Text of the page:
Depending on that rate of change, and the investment in technology as a company grows, these costs might become prohibitive or they may go slightly unnoticed until something changes drastically. Either orders jump up to levels where manual processing can’t cope and the company starts losing customers, or they drop to a level where the cost to fulfil an order is far above what it should be and the company starts losing money. The situation many retailers find themselves in now has the potential to expose either of these scenarios.
So, if you know your costs aren’t scalable, and you lack the agility to make quick changes to rectify the situation, is all lost? No! There are still many businesses out there succeeding in spite of being too large to change or lacking in vast cash reserves. Incubator projects and dedicated microsites are a fantastic way to prove a concept or to identify opportunities with minimal time or cost outlays.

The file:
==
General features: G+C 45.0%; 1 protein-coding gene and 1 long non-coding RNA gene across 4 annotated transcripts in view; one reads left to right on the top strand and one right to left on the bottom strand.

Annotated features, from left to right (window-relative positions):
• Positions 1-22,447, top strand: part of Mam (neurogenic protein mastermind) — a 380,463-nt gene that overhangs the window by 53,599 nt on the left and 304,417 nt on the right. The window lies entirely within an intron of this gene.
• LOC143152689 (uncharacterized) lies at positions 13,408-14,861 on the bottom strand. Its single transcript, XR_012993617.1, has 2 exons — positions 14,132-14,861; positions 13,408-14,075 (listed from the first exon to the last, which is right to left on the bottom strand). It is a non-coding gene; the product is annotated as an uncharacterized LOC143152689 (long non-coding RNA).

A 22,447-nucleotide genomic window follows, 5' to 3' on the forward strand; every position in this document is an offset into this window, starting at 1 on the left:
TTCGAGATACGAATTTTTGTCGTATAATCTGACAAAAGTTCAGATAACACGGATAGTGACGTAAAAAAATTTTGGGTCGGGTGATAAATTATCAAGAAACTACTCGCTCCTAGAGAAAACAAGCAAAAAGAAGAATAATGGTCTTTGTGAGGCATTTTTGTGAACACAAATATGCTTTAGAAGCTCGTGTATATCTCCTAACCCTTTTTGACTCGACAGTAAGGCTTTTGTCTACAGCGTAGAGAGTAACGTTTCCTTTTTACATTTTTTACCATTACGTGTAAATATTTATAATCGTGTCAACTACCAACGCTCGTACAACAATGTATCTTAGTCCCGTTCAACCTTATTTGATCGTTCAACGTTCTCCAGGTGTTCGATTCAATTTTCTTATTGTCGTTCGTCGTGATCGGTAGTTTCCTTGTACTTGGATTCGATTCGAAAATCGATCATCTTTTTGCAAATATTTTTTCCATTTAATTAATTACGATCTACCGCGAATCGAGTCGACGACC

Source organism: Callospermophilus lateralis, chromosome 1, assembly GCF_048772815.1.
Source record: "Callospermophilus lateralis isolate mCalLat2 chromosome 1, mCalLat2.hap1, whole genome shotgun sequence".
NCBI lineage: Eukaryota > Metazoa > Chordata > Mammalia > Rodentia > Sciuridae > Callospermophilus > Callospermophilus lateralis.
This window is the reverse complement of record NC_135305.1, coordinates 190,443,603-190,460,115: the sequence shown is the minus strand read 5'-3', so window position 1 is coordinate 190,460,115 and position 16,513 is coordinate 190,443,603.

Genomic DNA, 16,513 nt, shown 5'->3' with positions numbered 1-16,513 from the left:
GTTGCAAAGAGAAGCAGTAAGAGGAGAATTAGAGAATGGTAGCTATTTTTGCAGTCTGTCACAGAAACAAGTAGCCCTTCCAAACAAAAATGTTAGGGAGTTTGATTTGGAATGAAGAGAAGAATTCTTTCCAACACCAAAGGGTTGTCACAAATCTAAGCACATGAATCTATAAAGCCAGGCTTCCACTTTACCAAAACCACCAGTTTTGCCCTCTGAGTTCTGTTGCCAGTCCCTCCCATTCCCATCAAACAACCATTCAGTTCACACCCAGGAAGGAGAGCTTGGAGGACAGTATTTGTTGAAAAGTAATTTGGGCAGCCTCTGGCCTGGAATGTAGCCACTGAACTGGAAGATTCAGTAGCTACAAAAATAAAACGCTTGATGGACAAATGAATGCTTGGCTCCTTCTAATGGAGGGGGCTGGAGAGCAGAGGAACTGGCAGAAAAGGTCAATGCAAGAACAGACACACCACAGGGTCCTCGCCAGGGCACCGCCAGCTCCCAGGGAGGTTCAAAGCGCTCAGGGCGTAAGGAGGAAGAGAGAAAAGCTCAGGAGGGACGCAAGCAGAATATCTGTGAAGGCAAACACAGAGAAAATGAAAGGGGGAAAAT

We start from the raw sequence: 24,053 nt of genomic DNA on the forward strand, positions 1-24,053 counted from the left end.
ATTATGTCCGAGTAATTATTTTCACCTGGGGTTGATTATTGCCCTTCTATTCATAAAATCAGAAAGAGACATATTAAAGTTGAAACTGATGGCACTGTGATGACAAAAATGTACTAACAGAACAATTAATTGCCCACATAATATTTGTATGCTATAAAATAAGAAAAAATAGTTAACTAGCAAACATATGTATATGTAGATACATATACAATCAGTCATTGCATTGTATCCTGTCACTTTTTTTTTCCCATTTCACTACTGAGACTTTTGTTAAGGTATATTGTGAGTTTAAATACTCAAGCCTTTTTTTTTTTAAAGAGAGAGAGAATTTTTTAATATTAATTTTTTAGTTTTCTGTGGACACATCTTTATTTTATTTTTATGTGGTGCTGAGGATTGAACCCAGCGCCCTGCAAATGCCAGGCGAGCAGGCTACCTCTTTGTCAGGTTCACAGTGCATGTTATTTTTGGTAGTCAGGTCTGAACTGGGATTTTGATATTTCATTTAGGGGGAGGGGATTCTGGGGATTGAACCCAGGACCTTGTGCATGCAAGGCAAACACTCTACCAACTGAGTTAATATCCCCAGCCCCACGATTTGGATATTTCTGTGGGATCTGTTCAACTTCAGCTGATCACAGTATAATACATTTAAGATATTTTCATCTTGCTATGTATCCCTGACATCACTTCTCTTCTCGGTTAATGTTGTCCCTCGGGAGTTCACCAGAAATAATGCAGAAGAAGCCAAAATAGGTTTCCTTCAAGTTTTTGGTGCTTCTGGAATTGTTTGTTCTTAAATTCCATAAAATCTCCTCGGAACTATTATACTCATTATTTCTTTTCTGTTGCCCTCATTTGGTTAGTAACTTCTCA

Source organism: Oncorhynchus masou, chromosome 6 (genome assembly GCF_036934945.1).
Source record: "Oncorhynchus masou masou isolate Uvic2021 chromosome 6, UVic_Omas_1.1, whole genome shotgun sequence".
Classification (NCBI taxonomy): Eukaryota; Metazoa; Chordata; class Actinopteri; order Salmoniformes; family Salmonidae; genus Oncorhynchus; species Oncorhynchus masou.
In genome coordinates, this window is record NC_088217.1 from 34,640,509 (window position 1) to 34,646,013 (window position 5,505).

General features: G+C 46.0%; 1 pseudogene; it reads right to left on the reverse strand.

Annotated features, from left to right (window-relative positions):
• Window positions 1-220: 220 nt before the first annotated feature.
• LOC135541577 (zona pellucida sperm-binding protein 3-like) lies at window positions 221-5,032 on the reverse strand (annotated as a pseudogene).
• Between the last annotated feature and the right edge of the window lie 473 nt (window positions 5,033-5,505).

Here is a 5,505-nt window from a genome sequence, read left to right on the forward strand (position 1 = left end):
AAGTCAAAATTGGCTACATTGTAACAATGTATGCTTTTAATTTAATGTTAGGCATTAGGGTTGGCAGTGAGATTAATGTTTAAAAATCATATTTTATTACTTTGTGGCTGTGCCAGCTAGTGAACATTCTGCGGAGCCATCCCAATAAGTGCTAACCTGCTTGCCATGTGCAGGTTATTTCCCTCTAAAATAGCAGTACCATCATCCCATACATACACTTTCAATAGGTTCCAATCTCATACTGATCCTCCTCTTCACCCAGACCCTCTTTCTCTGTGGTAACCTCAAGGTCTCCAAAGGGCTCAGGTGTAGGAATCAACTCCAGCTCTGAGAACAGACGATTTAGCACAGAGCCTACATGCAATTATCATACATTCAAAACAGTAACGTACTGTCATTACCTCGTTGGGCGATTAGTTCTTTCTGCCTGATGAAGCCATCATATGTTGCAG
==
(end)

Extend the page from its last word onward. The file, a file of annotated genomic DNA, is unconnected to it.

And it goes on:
How can eCommerce help see you through?
Many eCommerce platforms can be set up quickly and with very little upfront investment if they are to be used at a small scale. The costs associated with running them will increase only when traffic (and ideally orders) increase as well. For businesses who have no (or very limited) online presence, now is the time to set something up – no matter how small – to see what the reception is.
Whilst logistics and fulfilment might initially need to be cobbled together, or wait entirely depending on the products you’re selling, preparing over the coming weeks of isolation may provide the opportunity to focus that ‘life as normal’ doesn’t always allow for.
The bottom line is that many businesses simply do not know what the next weeks and months may bring, but it is highly unlikely that things will return to normal. Change is not just inevitable, it is already here. There is no resisting the change being imposed on us by government, coronavirus and circumstance in general – it’s how your business responds to the change which will define your success in 2020 and beyond.
We’re fortunate enough to remain fully functional and provide our Magento clients with discussions and advice on what to do next. Right now, we’re all in the same boat and if you need some support or just a general chat about your business’s situation, we’re here to listen.